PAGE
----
Indigenous studies scholars have recently begun to address these questions in Israel|Palestine specifically, focusing on Jewish claims of indigeneity there, as well as how political metaphors travel between identities in the contested landscape, and the problems that dual claims of indigeneity pose.8 The claim of indigeneity among Jews in the land of Israel (including the notion that Jews are decolonizing, not colonizing, the land) is quickly becoming a favorite line of argument among some in the religious Zionist camp, especially among settlers. What is so striking about this argument is that, although built on new concepts like “indigeneity,” it still utilizes portions of biblical scripture like those described above—texts that state very clearly that the Israelites were conquerors to whom the land was bequeathed by God, and expressly not indigenous to the land. The argument for Jewish indigeneity in the land of Israel therefore seems to be caught in a paradoxical bind—the illogical notion of “indigenous conquerors.” 

The biblical account does not present land or peoplehood in a way that’s congruent with concepts of “ownership” in modern law or nationalism.

Rather than trying to read modern nationalism into an ancient text, I would like to try a different tack. Below, I explore the divine promise that stands at the center of the Jewish covenant as a resource for a Jewish alternative to proprietary Zionism that I call “counter-Zionism.” In this reading, the divine promise is not a promise of ownership, or a claim to indigeneity (which is arguably anti-biblical). Rather, it is closer to the promise of a homeland—but one that is not exclusive to the Jews.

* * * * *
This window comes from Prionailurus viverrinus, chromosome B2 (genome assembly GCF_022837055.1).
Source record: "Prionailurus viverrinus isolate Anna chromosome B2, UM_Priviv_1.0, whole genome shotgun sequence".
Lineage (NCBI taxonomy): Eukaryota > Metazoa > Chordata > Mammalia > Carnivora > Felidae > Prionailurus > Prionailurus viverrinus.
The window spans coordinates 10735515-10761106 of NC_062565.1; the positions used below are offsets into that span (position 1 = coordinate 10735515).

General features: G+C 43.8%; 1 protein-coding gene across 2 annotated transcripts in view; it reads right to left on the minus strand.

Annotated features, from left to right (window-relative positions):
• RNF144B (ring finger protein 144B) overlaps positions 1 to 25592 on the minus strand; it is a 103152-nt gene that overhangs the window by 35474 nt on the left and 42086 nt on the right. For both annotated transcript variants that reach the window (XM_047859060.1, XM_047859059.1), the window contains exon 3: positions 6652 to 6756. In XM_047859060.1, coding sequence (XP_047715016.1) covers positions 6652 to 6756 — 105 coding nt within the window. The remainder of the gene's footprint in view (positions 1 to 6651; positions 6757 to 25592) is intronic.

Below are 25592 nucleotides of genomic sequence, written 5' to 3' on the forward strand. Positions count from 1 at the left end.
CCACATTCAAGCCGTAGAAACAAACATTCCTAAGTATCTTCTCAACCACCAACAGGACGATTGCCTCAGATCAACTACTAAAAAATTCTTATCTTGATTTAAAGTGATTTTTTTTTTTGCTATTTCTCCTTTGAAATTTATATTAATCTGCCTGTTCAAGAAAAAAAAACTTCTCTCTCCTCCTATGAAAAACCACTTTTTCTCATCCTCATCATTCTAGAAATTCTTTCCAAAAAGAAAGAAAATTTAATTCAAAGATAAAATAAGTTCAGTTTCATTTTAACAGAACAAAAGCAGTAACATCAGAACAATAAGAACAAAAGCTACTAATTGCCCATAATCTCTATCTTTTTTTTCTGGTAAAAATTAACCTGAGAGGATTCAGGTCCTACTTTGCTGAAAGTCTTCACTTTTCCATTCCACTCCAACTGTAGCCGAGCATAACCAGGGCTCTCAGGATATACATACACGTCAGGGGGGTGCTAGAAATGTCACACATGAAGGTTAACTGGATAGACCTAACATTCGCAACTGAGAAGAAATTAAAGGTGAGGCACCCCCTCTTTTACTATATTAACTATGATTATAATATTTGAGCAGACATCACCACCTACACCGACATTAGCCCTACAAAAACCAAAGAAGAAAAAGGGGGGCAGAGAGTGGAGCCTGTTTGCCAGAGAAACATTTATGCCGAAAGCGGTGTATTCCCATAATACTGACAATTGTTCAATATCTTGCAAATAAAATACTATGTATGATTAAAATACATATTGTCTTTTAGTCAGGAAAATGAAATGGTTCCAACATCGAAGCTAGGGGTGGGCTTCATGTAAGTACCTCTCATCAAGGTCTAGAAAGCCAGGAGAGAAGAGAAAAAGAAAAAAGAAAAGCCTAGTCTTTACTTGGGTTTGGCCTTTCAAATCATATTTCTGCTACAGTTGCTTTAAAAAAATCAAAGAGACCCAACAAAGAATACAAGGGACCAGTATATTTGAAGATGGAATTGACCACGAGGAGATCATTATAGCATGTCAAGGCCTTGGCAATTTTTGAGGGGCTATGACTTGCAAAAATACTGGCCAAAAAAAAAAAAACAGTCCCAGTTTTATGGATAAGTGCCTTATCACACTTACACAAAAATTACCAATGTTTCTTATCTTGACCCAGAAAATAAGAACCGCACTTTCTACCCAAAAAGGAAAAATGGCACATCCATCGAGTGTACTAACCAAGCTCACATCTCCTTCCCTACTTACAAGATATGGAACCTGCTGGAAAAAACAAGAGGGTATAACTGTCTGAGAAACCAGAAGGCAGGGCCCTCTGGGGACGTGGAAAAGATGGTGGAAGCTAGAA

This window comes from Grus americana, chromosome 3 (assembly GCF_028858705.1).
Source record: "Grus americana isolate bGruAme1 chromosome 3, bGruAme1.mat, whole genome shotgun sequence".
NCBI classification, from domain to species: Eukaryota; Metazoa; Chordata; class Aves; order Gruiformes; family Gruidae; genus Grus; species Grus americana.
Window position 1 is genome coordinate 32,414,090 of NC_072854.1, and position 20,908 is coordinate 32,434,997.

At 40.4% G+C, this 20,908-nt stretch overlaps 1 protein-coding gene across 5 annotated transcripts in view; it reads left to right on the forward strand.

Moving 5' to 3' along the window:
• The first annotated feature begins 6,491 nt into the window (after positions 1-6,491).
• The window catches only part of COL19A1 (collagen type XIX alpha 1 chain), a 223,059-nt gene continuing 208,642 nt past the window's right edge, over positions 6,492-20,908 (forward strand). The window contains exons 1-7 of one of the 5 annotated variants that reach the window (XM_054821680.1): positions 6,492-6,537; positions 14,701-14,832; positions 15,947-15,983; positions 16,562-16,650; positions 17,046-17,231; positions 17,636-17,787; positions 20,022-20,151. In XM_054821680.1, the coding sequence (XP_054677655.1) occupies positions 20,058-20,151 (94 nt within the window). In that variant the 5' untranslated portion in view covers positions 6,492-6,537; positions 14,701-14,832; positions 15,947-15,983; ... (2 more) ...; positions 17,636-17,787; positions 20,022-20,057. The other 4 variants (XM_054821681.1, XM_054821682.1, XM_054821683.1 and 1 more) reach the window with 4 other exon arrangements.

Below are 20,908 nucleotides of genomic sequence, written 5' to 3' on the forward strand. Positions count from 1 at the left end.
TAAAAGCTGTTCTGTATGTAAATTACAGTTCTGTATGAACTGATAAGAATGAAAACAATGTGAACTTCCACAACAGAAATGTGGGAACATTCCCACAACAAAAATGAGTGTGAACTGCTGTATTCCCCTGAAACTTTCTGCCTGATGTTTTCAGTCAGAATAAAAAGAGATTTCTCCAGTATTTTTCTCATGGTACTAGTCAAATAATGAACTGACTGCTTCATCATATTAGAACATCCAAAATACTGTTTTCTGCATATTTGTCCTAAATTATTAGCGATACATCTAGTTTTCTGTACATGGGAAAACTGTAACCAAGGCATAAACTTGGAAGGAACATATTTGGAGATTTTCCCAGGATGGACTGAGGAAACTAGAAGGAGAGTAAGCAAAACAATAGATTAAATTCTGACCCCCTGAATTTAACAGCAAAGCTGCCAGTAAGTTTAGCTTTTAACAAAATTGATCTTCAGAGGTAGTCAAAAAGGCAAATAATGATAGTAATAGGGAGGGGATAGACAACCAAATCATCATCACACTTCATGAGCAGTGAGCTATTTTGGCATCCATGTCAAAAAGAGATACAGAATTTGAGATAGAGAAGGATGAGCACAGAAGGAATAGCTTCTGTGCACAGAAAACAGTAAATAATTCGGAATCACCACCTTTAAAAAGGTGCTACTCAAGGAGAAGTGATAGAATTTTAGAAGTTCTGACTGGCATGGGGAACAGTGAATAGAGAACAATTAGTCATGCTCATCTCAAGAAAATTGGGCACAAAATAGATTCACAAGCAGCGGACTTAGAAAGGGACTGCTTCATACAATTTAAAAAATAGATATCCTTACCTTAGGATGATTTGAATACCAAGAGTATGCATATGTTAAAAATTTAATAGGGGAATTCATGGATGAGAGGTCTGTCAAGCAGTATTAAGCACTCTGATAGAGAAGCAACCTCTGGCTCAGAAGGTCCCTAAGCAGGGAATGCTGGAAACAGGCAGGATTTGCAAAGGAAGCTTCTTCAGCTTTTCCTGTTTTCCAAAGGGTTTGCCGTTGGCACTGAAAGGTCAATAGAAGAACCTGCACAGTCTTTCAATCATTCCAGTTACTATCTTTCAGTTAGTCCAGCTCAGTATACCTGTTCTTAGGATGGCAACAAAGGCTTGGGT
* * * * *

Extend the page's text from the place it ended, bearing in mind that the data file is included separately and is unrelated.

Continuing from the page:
Divine Promise: Unconditional or Contingent?

In her 1948 essay “To Save the Jewish Homeland,” Hannah Arendt argues that the precariousness of founding a state under the complex circumstances of both Jewish and Arab collective trauma—the Jewish trauma of genocide and the Arab trauma of European colonialism—would be unwise not only on political grounds but also in relation to the notion of homeland. She writes, “The idea of Arab-Jewish cooperation, though never realized on any scale and today seemingly farther off than ever, is not an idealistic daydream but a sober statement of the fact that without it the whole Jewish venture in Palestine is doomed.”9 As we know today, such cooperation never took place for a variety of reasons. But Arendt’s concerns run even deeper: 

Even if the Jews were to win the war, its end would find the unique possibilities and the unique achievements of Zionism in Palestine destroyed. . . . The growth of a Jewish culture would cease to be the concern of the whole people . . . Political thought would center around military strategy; economic development would be determined exclusively by the needs of war. . . . Under such circumstances (as Ernst Simon has pointed out) the Palestinian Jews would degenerate into one of those small warrior tribes about whose possibilities and importance history has amply informed us since the days of Sparta. . . . Thus it becomes plain that at this moment and under present circumstances a Jewish state can only be erected at the price of the Jewish homeland.10

Arendt was both right and wrong in her prediction. She was obviously wrong about culture. Israel has in fact developed a robust Jewish and Hebrew culture, and while military strategy is still the centerpiece of its political and economic concerns, especially after the occupation began in 1967, globalization has also enabled it to expand far beyond that—even while introducing new problems of collective existence that Arendt could not have predicted. But Arendt’s prediction is also quite right. Over the course of Israel’s history, since its founding in 1948, the idea of the Jewish homeland was swallowed up by the demands of Jewish statehood, an institution that is built on exclusive rights to the territory in question.